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Tag Archives: monitoring
This is one of my favorite times of year. It’s not the cool temperatures, the fall colors, or even the fall migrations of birds and insects coming through. Instead, I like this time of year because it’s time to figure … Continue reading
A couple months ago, I wrote a post asking you how you evaluate your prairies as you walk around them. I appreciated the thoughtful responses you shared. This week, I’ll be facilitating a discussion on the same topic at the … Continue reading
The most challenging aspect of prairie management may be evaluating what’s happening on the land and what to do about it. What should you focus on as you walk around a prairie? Which plant species can tell you the most … Continue reading
I pay close attention as I walk through prairies. I watch for tracks to see what animals are around and I notice which flowers are blooming and which insects are feeding on them. Often, I notice changes in prairie plant communities and try to attribute them to our management treatments, weather … Continue reading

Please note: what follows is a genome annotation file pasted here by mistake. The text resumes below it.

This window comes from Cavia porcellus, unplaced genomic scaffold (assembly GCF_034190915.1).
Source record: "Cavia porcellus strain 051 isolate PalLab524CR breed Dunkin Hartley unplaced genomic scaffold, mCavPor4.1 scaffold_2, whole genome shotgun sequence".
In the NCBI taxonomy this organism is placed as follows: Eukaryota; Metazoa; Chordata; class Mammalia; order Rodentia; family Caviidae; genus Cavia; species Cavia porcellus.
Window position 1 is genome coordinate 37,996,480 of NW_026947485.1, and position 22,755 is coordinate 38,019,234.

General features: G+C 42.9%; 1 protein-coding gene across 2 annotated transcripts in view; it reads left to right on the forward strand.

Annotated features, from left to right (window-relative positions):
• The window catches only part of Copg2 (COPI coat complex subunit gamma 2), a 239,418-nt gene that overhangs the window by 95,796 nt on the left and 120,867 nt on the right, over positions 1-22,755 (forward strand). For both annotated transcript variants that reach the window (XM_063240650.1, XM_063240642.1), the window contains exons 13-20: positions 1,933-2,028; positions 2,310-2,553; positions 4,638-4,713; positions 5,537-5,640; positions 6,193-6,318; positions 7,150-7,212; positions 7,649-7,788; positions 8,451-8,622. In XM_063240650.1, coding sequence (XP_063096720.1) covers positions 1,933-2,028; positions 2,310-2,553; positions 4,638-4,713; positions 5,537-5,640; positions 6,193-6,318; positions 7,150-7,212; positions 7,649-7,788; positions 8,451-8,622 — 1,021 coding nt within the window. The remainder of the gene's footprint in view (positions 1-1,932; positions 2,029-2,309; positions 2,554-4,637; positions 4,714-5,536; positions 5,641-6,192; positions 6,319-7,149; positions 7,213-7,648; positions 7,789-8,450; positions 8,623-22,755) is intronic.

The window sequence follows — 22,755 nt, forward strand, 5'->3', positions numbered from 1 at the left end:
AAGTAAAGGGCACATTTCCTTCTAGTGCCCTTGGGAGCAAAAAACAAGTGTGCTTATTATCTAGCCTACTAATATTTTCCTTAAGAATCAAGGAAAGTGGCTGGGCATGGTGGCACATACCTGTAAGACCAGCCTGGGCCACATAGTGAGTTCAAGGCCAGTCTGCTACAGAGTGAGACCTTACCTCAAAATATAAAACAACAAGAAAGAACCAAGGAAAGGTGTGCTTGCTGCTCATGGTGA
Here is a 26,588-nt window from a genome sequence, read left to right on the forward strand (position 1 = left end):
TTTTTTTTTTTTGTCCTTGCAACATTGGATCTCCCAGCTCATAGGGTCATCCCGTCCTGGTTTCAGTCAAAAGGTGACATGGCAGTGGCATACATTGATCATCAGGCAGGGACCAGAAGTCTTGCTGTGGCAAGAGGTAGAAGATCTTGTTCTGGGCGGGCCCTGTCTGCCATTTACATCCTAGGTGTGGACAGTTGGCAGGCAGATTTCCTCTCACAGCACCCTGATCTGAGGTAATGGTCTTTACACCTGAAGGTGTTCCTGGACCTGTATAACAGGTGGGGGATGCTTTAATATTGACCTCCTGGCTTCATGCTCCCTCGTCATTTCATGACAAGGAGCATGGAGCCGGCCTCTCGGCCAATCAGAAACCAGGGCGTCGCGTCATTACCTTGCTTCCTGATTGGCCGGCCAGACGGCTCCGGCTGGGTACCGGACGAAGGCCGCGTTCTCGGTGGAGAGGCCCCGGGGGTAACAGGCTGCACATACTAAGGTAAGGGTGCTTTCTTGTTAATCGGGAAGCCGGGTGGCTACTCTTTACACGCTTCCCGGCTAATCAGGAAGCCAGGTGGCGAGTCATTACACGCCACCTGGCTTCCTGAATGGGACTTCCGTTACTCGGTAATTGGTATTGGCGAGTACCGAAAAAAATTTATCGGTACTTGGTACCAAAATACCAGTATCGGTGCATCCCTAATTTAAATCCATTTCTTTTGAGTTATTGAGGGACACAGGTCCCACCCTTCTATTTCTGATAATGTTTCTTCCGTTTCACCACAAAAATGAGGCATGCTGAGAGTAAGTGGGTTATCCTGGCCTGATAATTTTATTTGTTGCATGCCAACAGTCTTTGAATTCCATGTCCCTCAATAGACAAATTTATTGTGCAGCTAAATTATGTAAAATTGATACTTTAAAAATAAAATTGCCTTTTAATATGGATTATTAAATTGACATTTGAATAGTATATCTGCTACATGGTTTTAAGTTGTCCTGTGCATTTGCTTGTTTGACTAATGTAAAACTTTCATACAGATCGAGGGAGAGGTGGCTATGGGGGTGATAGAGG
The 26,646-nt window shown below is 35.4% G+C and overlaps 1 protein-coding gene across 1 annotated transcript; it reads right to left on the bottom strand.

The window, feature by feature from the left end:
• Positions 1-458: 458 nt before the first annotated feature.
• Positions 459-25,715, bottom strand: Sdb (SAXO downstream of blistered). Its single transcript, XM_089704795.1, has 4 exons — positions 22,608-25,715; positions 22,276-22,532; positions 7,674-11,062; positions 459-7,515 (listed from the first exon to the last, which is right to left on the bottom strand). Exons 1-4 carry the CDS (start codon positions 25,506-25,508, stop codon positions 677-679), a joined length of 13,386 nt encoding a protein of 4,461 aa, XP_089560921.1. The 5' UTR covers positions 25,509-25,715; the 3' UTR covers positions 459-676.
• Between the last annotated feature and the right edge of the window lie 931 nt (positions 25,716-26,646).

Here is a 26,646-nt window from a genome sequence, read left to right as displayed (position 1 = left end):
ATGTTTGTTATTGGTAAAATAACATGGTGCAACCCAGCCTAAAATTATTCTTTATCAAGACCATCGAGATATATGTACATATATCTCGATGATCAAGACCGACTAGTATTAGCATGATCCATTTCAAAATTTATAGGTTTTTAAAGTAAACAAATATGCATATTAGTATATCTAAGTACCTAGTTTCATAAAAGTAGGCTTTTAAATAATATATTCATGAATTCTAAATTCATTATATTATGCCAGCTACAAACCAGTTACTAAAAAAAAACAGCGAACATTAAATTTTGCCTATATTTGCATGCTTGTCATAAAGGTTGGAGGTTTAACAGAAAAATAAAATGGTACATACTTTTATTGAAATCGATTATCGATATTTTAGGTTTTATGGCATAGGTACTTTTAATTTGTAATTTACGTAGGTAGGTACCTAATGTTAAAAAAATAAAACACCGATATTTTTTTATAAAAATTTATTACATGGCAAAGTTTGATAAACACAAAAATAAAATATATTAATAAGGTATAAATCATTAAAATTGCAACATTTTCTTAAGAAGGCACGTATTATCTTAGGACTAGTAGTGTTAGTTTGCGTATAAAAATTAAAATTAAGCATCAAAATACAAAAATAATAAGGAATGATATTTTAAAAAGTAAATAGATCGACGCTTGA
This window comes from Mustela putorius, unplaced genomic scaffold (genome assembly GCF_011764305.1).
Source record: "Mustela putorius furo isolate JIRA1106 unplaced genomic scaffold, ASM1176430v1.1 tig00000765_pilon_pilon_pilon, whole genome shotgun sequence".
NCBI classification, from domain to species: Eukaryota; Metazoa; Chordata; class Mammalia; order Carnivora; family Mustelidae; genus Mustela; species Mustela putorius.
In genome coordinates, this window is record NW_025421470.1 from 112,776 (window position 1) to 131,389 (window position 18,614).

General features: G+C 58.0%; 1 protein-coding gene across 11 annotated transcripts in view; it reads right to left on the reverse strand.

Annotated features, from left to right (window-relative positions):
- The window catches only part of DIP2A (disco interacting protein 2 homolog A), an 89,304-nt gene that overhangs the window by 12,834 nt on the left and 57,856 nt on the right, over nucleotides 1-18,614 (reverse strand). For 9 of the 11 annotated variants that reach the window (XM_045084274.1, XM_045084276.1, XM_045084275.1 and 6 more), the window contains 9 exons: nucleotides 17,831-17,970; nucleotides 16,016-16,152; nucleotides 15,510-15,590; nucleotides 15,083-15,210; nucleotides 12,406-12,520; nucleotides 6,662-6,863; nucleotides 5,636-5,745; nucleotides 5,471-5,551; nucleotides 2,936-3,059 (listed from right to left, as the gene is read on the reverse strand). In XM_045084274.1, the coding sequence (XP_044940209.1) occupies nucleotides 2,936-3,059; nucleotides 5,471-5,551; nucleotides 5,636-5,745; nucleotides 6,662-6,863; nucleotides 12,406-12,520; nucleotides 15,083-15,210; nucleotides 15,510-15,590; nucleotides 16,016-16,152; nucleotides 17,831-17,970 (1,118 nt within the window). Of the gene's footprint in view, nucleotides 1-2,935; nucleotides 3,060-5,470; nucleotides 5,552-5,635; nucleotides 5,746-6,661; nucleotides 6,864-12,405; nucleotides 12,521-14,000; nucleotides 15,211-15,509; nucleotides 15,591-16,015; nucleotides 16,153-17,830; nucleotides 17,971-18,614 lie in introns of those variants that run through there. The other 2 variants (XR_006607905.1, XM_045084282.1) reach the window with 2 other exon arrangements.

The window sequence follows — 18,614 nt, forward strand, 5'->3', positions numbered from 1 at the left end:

Most of you are familiar with the wildfire that affected our Niobrara Valley Preserve this summer. Well, we’re still trying to regain our footing after that event. A great deal of time and money has already been spent on rebuilding … Continue reading
One of the most powerful tools of a prairie manager is a field notebook. There’s no substitute for recording observations and ideas as they happen. Memories can fade, but notes don’t (as long as you don’t drop them in a … Continue reading
This is a follow-up to last week’s post on using prairie restoration to enlarge and reconnect remnant prairies. In this week’s post, I present a case study of a remnant sand prairie and an adjacent prairie restoration, and give thoughts … Continue reading
This week, I’ll be attending the annual Tallgrass Prairie Seminar in southeastern Nebraska. The meeting is organized by Kent Pfeiffer (Northern Prairies Land Trust) and other staff of the Tallgrass Prairie Partnership office in Beatrice. One of the best things … Continue reading